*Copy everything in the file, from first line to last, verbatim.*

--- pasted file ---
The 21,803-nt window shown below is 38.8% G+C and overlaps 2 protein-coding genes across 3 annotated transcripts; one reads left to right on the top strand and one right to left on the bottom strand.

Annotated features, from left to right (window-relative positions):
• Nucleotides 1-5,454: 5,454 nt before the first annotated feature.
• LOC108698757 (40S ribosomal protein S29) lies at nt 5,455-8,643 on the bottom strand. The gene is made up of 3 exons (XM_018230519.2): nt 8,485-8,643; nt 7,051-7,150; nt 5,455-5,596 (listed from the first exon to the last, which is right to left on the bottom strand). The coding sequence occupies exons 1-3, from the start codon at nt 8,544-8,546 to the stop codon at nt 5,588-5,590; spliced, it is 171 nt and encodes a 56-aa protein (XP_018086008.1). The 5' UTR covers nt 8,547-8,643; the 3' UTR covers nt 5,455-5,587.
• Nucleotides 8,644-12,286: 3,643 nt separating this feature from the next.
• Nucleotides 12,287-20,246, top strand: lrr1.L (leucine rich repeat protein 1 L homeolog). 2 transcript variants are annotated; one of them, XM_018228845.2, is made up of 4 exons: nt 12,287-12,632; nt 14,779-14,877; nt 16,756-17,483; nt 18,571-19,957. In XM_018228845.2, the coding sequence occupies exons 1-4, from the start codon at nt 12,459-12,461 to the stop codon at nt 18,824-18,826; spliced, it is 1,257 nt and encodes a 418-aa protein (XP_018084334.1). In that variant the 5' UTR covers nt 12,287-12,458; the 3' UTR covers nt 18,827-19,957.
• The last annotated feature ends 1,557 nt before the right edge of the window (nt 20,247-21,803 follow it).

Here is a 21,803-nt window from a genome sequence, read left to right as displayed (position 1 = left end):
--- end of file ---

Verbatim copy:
The 21,803-nt window shown below is 38.8% G+C and overlaps 2 protein-coding genes across 3 annotated transcripts; one reads left to right on the top strand and one right to left on the bottom strand.

Annotated features, from left to right (window-relative positions):
• Nucleotides 1-5,454: 5,454 nt before the first annotated feature.
• LOC108698757 (40S ribosomal protein S29) lies at nt 5,455-8,643 on the bottom strand. The gene is made up of 3 exons (XM_018230519.2): nt 8,485-8,643; nt 7,051-7,150; nt 5,455-5,596 (listed from the first exon to the last, which is right to left on the bottom strand). The coding sequence occupies exons 1-3, from the start codon at nt 8,544-8,546 to the stop codon at nt 5,588-5,590; spliced, it is 171 nt and encodes a 56-aa protein (XP_018086008.1). The 5' UTR covers nt 8,547-8,643; the 3' UTR covers nt 5,455-5,587.
• Nucleotides 8,644-12,286: 3,643 nt separating this feature from the next.
• Nucleotides 12,287-20,246, top strand: lrr1.L (leucine rich repeat protein 1 L homeolog). 2 transcript variants are annotated; one of them, XM_018228845.2, is made up of 4 exons: nt 12,287-12,632; nt 14,779-14,877; nt 16,756-17,483; nt 18,571-19,957. In XM_018228845.2, the coding sequence occupies exons 1-4, from the start codon at nt 12,459-12,461 to the stop codon at nt 18,824-18,826; spliced, it is 1,257 nt and encodes a 418-aa protein (XP_018084334.1). In that variant the 5' UTR covers nt 12,287-12,458; the 3' UTR covers nt 18,827-19,957.
• The last annotated feature ends 1,557 nt before the right edge of the window (nt 20,247-21,803 follow it).

Here is a 21,803-nt window from a genome sequence, read left to right as displayed (position 1 = left end):